Abstract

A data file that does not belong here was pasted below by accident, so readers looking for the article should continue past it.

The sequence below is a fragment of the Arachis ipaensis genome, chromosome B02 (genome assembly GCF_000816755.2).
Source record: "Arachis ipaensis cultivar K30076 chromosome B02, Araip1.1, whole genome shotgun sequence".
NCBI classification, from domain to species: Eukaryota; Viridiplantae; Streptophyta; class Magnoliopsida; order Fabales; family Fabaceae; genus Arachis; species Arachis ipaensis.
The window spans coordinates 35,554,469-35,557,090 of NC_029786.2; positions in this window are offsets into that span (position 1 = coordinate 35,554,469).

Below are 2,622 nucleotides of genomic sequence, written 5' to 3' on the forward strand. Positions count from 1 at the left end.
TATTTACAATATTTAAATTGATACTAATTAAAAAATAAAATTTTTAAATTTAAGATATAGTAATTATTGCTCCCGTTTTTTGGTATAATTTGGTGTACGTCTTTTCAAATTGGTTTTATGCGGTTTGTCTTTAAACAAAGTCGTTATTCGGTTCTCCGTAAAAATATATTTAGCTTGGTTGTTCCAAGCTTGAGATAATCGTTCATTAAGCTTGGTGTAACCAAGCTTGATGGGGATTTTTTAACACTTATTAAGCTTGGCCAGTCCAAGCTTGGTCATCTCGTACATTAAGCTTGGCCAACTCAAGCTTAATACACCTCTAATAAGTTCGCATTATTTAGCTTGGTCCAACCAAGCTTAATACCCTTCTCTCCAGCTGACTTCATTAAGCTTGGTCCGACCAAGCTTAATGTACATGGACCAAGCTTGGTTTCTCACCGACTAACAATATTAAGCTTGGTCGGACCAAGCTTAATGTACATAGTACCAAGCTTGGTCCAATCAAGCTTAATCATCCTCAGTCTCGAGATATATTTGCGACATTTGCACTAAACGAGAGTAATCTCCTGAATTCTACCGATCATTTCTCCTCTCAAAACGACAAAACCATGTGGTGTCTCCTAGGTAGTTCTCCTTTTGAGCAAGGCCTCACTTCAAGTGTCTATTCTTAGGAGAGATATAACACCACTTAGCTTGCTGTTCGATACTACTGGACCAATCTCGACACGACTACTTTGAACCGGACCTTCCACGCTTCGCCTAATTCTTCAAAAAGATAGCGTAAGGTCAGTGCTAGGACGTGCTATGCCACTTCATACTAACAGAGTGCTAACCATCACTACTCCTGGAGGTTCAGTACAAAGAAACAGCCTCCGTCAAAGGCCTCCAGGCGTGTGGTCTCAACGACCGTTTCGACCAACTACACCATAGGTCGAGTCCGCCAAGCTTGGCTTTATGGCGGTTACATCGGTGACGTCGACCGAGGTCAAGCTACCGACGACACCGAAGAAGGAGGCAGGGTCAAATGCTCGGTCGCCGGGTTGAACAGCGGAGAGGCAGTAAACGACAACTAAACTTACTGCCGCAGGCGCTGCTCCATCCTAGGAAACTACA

A new seismic early warning algorithm is presented that estimates a magnitude threshold using the first 3 s of the P‐wave coda on the vertical component. The algorithm considerably reduces the processing time compared to previous algorithms used by the Mexican seismic early warning system (Seismic Alert System of Mexico [SASMEX]). It was designed to alert earthquakes within the subducted Cocos plate. The tP+3 algorithm was based on a training dataset of 76 accelerograms of 25 Mexican in‐slab earthquakes, with focal depths >40  km. The algorithm uses two parameters based on the unfiltered vertical component of the P waves: the sum of the cumulative quadratic acceleration, av(T) and θP a parameter that represents the slope of the cumulative acceleration. The model is based on a learning machine that linearizes piecewise the empirical relation between these two parameters and magnitude Mw. The resulting algorithm was tested on nine earthquakes that took place from 2014 to 2017, recorded in 37 strong‐motion records. In addition, the algorithm was evaluated in the context of the Mexican earthquake early warning, applying it to 24 in‐slab earthquakes occurring from 1995 to 2017 (5.0<Mw<7.1). The magnitude of 19 earthquakes was properly estimated; for four of them, it was overestimated and in one case the magnitude was underestimated. Three earthquakes Mw>6.5 that affected Mexico City were included in the dataset: the Mw 6.5 event on 11 December 2011 and the destructive in‐slab Tehuacán and Morelos earthquakes on 15 June 1999 (Mw 7.0) and 19 September 2017 (Mw 7.1). The retrospective application of the tP+3 algorithm shows that these three earthquakes are correctly identified as Mw>6 and would activate a seismic alert. The tP+3 algorithm would have given an advance warning of 34, 35, and 16 s respectively, before the arrival of strong motion in Mexico City.

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